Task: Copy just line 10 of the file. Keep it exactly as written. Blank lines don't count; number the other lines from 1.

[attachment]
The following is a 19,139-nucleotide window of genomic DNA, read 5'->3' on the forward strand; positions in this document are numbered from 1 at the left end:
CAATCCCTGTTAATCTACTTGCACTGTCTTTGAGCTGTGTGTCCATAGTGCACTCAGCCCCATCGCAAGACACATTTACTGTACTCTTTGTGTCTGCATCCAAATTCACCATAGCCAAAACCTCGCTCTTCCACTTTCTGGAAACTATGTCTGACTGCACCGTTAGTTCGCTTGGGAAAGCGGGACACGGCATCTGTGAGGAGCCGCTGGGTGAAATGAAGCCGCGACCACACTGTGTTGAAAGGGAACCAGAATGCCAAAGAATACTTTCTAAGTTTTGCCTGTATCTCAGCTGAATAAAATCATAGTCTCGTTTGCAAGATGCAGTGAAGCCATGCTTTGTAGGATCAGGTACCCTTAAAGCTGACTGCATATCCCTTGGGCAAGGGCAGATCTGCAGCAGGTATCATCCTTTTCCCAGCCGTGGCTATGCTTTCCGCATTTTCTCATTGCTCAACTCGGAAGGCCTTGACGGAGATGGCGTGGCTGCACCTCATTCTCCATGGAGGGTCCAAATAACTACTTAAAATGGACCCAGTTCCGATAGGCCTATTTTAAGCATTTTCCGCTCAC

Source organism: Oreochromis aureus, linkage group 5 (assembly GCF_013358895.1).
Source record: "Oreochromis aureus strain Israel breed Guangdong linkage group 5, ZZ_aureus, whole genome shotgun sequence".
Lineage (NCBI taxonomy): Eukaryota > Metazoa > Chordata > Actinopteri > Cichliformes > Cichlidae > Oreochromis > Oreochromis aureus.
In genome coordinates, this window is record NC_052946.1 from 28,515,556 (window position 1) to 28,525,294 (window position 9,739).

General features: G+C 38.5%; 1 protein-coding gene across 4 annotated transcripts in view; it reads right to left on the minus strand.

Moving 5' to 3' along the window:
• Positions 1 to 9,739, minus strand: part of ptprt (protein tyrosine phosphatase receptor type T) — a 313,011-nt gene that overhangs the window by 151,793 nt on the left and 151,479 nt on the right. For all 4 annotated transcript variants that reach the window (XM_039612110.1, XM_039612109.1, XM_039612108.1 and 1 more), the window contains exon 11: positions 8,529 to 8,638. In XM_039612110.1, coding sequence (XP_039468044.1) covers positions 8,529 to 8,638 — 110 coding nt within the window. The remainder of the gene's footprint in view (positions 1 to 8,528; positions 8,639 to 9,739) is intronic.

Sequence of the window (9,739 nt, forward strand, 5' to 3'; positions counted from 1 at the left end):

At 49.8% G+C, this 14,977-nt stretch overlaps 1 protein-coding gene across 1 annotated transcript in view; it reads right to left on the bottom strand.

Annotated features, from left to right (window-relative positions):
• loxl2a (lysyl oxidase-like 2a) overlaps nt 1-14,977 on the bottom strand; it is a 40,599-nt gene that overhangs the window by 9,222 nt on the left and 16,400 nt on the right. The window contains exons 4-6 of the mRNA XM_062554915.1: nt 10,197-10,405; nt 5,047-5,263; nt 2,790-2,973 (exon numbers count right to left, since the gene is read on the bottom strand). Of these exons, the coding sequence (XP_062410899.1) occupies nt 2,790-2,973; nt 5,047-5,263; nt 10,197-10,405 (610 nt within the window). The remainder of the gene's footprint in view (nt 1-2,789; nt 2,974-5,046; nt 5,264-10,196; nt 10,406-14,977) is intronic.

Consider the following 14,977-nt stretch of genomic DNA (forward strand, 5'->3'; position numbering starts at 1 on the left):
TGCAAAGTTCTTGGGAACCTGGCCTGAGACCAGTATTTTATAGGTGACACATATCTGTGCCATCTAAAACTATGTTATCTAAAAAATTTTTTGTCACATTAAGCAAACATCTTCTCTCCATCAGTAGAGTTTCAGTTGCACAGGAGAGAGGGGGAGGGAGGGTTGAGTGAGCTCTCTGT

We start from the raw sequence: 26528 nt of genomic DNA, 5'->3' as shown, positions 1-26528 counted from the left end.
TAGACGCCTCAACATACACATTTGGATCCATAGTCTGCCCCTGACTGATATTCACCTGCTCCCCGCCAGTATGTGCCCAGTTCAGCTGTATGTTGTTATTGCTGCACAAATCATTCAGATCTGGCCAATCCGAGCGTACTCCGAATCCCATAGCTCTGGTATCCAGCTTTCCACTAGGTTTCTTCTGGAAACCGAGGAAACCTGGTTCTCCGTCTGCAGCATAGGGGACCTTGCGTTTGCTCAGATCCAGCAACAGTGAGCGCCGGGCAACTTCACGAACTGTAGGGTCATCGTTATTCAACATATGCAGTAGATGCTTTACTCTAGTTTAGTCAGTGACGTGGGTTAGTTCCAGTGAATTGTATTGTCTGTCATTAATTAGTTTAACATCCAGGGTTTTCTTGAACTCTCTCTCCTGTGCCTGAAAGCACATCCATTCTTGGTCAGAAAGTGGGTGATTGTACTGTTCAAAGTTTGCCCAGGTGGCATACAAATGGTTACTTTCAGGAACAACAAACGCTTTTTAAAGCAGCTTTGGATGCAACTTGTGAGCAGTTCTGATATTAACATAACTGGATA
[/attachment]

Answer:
Sequence of the window (9,739 nt, forward strand, 5' to 3'; positions counted from 1 at the left end):